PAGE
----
With a niche practice that operates out of the U.S. Olympic Committee’s backyard, Bryan Cave partner Rich Young and his team have been ingrained in seemingly every major development in anti-doping efforts for nearly two decades.
The Colorado Springs-based attorney and former co-chair of Bryan Cave’s litigation practice group has helped prosecut athletes from Lance Armstrong to Marion Jones, not to mention drafted the international rules for policing performance enhancement in sports.
Anti-doping is a sports law niche that maintains major relevance, perhaps to the chagrin of the international athletics community. If anything, recent headlines remind us that performance enhancement investigations can implicate not only individual athletes but also national sports programs.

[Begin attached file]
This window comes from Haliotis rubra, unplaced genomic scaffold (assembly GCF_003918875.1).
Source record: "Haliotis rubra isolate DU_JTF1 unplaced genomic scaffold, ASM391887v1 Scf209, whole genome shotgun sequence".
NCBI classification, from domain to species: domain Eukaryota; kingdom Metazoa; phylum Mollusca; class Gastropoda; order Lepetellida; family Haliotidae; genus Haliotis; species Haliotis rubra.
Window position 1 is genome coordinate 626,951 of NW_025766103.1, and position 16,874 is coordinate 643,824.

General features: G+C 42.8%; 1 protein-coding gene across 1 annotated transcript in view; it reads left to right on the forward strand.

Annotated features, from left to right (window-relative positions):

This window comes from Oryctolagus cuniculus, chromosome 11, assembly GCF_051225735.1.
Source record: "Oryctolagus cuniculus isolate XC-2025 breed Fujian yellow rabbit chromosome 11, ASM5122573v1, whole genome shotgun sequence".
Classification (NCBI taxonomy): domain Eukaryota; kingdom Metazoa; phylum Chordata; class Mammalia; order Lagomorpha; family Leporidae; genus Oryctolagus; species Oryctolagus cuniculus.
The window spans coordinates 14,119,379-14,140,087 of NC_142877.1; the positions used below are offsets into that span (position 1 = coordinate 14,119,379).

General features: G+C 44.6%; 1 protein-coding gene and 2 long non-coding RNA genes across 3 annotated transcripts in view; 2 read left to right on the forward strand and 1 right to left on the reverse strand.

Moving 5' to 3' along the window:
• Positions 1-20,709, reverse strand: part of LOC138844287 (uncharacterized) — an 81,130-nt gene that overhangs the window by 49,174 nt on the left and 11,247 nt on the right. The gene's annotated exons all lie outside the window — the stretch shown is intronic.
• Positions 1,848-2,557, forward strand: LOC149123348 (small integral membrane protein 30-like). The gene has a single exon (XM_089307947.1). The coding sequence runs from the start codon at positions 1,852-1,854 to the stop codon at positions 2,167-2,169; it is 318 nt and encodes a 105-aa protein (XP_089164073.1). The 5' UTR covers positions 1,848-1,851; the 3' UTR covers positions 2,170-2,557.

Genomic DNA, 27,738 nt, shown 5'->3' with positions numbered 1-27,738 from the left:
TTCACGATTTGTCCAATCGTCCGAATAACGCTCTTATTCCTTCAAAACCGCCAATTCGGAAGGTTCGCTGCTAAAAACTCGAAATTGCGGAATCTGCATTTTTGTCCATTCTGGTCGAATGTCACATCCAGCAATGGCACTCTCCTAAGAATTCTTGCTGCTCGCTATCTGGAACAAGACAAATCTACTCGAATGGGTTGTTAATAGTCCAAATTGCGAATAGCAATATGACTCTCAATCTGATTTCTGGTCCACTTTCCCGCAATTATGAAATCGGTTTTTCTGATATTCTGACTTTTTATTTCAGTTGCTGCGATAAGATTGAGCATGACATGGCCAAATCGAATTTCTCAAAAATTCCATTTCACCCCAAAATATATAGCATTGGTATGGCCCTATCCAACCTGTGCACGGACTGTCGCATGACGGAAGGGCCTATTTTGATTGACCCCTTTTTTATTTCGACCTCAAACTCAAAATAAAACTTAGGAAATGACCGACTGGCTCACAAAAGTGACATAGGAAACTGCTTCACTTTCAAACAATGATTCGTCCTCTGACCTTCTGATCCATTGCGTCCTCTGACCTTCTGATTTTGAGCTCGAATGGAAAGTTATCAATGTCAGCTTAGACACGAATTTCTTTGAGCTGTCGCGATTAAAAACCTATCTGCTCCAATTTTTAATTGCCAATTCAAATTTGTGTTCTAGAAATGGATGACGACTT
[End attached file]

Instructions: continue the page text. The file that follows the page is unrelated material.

On Dec. 9, independent investigator Professor Richard McLaren issued the second part of a two-part report addressed to the World Anti-Doping Agency on his investigation into the doping practices for Russia’s national athletics programs. The report concluded that there was an institutionalized doping conspiracy and cover-up that could have benefited more than 1,000 Russian athletes from the 2012 Summer Games in London to the 2014 Winter Games in Sochi, Russia.